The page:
But the unemployment rate, which is down from its recession peak of 10% in October 2009, has been flattered by what’s known in the trade as labor force withdrawal. That is, you’re not counted as unemployed if you’re not actively looking for work. Many of the unemployed have simply given up on finding work, and they’re not counted as unemployed. So even though the unemployment rate is down a point and a half from that 10% peak, the share of the adult population working for pay, the so-called employment/population ratio, is exactly the same now as it was at that peak. (See graphs appended below.) That is not what we’d see in a normal recovery. We’re still 6 million jobs below the pre-recession peak at the end of 2007. At the growth rate we’ve seen over the last six months, it would take almost four more years to recoup those losses—and that’s not allowing for population growth. We’re still in a very deep hole and emerging only very slowly.
And now a few more words on the manufacturing revival. Friday’s Wall Street Journal had a piece (“In U.S., a Cheaper Labor Pool”) on how Caterpillar, which has been doing quite well lately, is threatening to close a plant in Canada and move operations to a low-wage site unless it gets big concessions from its union, the Canadian Auto Workers. That low-wage country its threatening to move to? The United States. The Journal also reports on other manufacturing firms moving south from Canada (but without crossing the Rio Grande): Siemens, Navistar, and Electrolux. The reason? American workers are very productive but they earn a lot less. Caterpillar claims that its workers in Illinois cost the firm less than half as much as their comrades in Ontario. Over the last decade, unit labor costs—wages and benefits paid per dollar of output—have fallen by 13% in the U.S. They rose by 2% in Germany, 15% in Korea, and 18% in Canada. When you factor in transportation and other costs, U.S. workers in some sectors are starting to become competitive with China, where wages have been rising sharply for years and workers have developed a habit of striking and ransacking the boss’s office. The trend towards bringing factory work back to the U.S. even has a name: onshoring. A revival of manufacturing would be good in many ways, but one based largely on low wages and high levels of exploitation is not something to cheer.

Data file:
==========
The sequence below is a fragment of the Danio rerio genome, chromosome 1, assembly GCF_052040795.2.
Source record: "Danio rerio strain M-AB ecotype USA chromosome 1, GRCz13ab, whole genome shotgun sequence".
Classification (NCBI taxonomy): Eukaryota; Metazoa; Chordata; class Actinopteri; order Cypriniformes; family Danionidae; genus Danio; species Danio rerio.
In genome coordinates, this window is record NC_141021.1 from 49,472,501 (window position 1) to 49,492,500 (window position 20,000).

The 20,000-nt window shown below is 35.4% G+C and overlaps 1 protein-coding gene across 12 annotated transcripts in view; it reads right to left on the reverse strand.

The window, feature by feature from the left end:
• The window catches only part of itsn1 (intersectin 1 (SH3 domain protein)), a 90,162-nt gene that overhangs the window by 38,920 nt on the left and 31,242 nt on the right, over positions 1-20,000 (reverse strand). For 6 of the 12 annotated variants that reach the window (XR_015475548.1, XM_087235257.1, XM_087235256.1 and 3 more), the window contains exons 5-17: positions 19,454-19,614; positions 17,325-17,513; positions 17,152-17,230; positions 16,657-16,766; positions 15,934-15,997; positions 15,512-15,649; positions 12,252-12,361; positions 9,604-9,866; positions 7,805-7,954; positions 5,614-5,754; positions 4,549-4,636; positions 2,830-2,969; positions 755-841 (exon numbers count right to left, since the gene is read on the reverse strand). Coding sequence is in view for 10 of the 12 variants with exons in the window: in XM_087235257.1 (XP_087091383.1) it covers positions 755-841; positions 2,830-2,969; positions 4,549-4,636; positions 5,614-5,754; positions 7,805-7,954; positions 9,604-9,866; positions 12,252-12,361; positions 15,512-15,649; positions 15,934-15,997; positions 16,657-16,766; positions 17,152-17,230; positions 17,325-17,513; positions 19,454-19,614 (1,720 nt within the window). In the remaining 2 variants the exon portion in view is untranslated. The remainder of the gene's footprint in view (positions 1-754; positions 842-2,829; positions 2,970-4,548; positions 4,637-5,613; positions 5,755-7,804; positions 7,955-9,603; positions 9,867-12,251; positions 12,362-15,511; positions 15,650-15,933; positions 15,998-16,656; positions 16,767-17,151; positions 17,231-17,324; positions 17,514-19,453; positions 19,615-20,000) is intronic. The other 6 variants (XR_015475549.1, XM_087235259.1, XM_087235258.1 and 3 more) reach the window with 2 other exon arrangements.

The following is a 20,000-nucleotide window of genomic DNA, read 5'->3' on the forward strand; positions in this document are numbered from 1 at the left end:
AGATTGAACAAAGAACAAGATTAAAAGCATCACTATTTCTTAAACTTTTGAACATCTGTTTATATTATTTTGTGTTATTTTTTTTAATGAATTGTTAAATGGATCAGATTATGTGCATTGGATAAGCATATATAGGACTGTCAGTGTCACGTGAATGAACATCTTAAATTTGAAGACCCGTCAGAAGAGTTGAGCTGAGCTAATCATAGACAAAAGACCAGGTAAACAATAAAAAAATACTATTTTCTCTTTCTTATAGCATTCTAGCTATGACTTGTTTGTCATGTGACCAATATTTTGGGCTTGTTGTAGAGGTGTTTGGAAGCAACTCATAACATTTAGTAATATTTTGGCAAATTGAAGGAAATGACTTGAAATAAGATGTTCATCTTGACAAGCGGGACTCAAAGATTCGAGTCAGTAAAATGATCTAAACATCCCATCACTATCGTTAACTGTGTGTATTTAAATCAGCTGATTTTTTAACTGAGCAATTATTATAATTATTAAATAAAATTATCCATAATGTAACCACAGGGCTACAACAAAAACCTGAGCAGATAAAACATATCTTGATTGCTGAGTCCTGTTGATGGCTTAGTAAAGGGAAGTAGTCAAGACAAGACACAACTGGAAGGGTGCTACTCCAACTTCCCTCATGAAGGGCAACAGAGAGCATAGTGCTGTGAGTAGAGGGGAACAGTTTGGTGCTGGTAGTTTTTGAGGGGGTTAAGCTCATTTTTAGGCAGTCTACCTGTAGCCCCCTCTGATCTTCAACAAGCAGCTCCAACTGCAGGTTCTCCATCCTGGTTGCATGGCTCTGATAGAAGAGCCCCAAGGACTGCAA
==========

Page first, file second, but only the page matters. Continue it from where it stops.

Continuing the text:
Here are graphs showing the labor force participation rate (LFPR, the share of the adult population that’s either working or looking for work—the employed plus the unemployed), the employment/population ratio (the share of the adult population that’s working), and the unemployment rate (the share of the labor force—the employed plus the unemployed—that lacks a job and is actively looking for work) over time.
FIrst, note the long rise in the LFPR and EPR (much of it the entry of women into paid work), their peaks around 2000, and their decline since.
And here’s the unemployment rate and EPR since 2000. Note that the unemployment rate is down 1.5 points since 2009, but the EPR is basically flat. The unemployed have had a hard time finding work, and have been dropping out of the labor force in record numbers. That’s only recently showing signs of turning around.